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IT & Communications

World Remit (www.worldremit.com) says that it has learned that there are at least two fake websites.

CoNet Section: 

"Semantic Software Asia Pacific Limited (SSAP), an Australian research and development company based in Sydney, has released the first suite of its Semantic Computing Platform, Semantiro, described as a fundamental building block to achieving a complete cognitive environment."

That's what the company said in a press release so laden with buzzwords that we, honestly, have no idea what it's trying to tell us.

Australian regulators have other concerns and this morning ASIC obtained a Court Order to wind up the company and the appointment of provisional liquidators.

The reasons for the Order should be a warning for those buying mission-critical tech from unproven companies. Semantic was an artificial intelligence development company that based in North Sydney.

CoNet Section: 

"So far this year scammers have stolen more than AUD7.2 million from Australians by gaining access to home computers, an increase of 184 per cent compared to the same period last year." So says the Australian Competition and Consumer Commission.

Contrary to the common "phishing e-mail" approach, many instances start with a phone call. And just to make it worse, they are targeting phones: you know, those things that contain your financial apps and are used as "tokens" or for SMS confirmations by your bank.

CoNet Section: 

We had an e-mail this morning from Google about our Adsense account. That was a rabbit hole we thought we'd escaped from. But they said they owed us money so we thought we'd claim it.

That's when it all started to go very, very badly wrong.

CoNet Section: 

A good thing used for bad purposes. Sometimes.

While Cobalt Strike is the market leader, it is far from the only threat assessment tool - and others are even easier for criminals to make use of - on every server, desktop and mobile platform except, it seems, Apple mobiles.

CoNet Section: 

Law enforcement can move fast - when the criminal conduct involves the reputation of governments. Reveals gaping hole in US government e-mail security - and one that, with hindsight, seems blindingly obvious.

CoNet Section: 

It's a telephone number and it's cropping up in all kinds of places, including a PayPal / Target / Apple iPhone scam that arrived in our own mailbox this morning.

CoNet Section: 

Google is threatening to kill Android phones if users do not provide personal information.

There are several versions of the threat issued by Google where its persuasion has failed.

Google is facing two problems: first, its own message demands the information and then says it will be used to the customer's detriment and secondly, people no longer trust it.

CoNet Section: 

One of the biggest reasons for migrating away from WhatsApp is privacy. It's been a problem ever since WhatsApp was launched. Indeed, I discussed it with the founders when it was new, ish, and they said that they had deliberately designed the system to create visibility between users. When I pointed out that a combination of various features compromised personal security, that was not something that concerned them... anyone can get your phone number, they said.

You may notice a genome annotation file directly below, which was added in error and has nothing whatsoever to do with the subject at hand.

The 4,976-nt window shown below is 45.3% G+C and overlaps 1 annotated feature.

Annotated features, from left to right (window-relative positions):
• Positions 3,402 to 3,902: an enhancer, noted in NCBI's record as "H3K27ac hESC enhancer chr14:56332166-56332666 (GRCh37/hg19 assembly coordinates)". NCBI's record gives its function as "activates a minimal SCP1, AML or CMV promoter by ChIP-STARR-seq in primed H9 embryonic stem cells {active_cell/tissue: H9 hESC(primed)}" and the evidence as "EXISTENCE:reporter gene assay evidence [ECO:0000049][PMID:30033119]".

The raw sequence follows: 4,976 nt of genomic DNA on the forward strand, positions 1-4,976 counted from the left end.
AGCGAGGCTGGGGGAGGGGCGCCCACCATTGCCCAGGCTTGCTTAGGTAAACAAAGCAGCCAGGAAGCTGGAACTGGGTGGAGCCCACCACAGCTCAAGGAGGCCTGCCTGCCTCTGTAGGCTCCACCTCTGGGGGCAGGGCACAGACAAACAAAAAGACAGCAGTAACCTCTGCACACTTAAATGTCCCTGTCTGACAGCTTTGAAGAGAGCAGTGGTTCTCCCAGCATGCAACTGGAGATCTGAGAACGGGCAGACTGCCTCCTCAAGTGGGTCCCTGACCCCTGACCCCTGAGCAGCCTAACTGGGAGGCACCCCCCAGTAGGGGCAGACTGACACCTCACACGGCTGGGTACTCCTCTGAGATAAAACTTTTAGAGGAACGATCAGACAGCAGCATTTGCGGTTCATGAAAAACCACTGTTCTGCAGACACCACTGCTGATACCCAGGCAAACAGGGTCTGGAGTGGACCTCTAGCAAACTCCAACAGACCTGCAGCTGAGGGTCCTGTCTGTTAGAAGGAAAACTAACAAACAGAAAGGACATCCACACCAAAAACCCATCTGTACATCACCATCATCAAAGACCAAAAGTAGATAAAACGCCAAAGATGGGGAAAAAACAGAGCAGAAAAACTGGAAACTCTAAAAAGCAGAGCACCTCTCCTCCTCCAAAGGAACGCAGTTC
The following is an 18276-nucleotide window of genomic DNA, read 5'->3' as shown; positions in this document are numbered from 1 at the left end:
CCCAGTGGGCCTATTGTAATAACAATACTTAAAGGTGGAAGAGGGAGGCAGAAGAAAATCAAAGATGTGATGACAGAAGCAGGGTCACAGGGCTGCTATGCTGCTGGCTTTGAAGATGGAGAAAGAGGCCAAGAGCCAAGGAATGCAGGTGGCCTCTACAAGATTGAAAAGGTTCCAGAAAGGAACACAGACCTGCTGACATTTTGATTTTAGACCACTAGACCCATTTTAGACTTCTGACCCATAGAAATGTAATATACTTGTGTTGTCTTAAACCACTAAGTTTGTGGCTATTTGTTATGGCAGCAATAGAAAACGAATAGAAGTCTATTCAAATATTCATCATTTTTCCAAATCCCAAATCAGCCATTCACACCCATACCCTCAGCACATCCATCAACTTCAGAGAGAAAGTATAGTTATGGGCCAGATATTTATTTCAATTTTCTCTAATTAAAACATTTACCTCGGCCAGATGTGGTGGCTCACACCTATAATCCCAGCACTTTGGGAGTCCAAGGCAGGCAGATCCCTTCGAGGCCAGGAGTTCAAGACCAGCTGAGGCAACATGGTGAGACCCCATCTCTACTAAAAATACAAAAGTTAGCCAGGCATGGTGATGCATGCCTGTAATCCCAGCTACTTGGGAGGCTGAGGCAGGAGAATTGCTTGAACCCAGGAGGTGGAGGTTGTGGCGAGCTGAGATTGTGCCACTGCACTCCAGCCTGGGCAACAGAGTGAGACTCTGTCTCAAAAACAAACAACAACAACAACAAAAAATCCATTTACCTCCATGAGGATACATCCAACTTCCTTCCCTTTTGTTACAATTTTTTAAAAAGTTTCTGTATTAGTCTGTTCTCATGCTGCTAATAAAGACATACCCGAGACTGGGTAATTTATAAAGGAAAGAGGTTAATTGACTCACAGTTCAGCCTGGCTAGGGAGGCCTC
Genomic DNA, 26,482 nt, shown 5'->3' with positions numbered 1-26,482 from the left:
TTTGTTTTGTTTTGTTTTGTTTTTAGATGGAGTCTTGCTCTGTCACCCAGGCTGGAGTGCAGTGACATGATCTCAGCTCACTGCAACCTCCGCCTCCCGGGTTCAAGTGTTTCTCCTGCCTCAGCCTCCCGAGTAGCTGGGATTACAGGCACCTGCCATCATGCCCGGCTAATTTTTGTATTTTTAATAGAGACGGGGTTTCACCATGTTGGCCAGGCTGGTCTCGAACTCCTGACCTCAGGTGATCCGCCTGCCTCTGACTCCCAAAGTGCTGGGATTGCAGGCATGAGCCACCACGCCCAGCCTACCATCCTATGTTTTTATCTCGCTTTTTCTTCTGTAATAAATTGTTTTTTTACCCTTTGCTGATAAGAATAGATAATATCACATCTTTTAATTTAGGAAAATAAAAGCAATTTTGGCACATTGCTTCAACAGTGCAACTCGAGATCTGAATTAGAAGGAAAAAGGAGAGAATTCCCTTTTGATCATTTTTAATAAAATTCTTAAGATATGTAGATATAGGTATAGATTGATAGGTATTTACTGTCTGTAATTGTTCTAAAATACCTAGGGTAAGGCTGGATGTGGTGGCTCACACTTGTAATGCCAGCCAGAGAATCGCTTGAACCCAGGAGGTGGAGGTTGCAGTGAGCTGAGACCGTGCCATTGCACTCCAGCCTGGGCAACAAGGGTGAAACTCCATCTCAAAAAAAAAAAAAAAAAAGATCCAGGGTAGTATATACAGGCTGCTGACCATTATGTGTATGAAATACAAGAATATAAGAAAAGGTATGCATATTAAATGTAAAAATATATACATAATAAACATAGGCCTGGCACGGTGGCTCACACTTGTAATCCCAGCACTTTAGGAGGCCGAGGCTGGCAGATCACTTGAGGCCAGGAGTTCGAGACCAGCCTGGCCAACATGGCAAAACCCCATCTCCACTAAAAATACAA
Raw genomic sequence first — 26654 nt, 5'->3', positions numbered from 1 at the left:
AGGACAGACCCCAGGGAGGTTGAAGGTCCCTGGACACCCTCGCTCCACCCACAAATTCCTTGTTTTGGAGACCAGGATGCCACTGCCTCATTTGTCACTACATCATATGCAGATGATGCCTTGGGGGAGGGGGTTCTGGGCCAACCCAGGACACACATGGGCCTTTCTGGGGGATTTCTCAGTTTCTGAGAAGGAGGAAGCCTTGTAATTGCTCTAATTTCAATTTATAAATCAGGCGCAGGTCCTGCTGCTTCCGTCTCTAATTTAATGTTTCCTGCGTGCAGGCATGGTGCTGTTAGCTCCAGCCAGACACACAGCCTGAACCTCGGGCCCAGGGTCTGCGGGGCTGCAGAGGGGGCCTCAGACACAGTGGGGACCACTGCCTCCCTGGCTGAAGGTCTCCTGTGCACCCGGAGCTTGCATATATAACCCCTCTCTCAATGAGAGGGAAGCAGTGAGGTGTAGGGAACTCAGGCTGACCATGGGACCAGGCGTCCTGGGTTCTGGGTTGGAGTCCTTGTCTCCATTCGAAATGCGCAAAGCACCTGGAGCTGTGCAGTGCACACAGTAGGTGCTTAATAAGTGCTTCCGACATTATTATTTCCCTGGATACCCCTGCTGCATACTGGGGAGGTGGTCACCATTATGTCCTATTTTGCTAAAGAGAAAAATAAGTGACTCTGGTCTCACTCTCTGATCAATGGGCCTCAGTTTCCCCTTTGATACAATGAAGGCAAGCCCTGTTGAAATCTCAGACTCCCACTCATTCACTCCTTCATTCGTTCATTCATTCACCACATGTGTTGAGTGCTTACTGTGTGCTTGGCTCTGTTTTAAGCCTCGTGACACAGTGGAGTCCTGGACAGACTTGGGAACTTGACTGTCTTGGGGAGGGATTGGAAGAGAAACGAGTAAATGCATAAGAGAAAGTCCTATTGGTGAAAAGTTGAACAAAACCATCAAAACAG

CoNet Section: 

Media release: Australian Consumer and Competition Commission 26 Nov 2020.

The ACCC has today instituted Federal Court proceedings against Telstra (ASX:TLS) for admitted unconscionable conduct in the sale of post-paid mobile products to Indigenous consumers.

CoNet Section: 

The USA's Cybersecurity and Infrastructure Security Agency (CISA) and the Multi-State Information Sharing & Analysis Center (MS-ISAC) are reporting the large-scale re-emergence of the Emotet trojan. Since July 2020, CISA has seen increased activity involving Emotet-associated indicators. During that time, CISAs EINSTEIN Intrusion Detection System, which protects federal, civilian executive branch networks, has detected roughly 16,000 alerts related to Emotet activity. CISA observed Emotet being executed in phases during possible targeted campaigns. Emotet used compromised Word documents (.doc) attached to phishing emails as initial insertion vectors. It spreads via links in e-mails and as macros in .doc files attached to e-mails.

CoNet Section: 

One of the most persistent forms of fraud, now well over 100 years old, is directory fraud. In a recent iteration, there is at least something a little different.

CoNet Section: 

That's it. We've had enough. Until internet domain name registrars start to adopt responsible practices over who they sell domains to, especially the plethora of top level domains that criminals habitually use for the nefarious activities, it's time to block them entirely.

CoNet Section: 

Even by the standards of spammers, we have to be impressed with the targeting of this outfit. antimoneylaundering.net has, this spammer claims, sent an e-mail to antimoneylaundering.net. That's our sister domain. That's not clever - lots of criminals do that. It's not even clever to put the name in the "from " - criminals and sales people do that. But to tie it to something that might actually be of genuine interest? That is clever or, at least, devious.

CoNet Section: 

Public thanks: TechWarehouse in Kuala Lumpur. I bricked my primary PC and nothing else in the house was capable of handling its workload. I needed something urgently until I get the big box to ASUS so they can work out why the BIOS isn't working out and fix it.

CoNet Section: 

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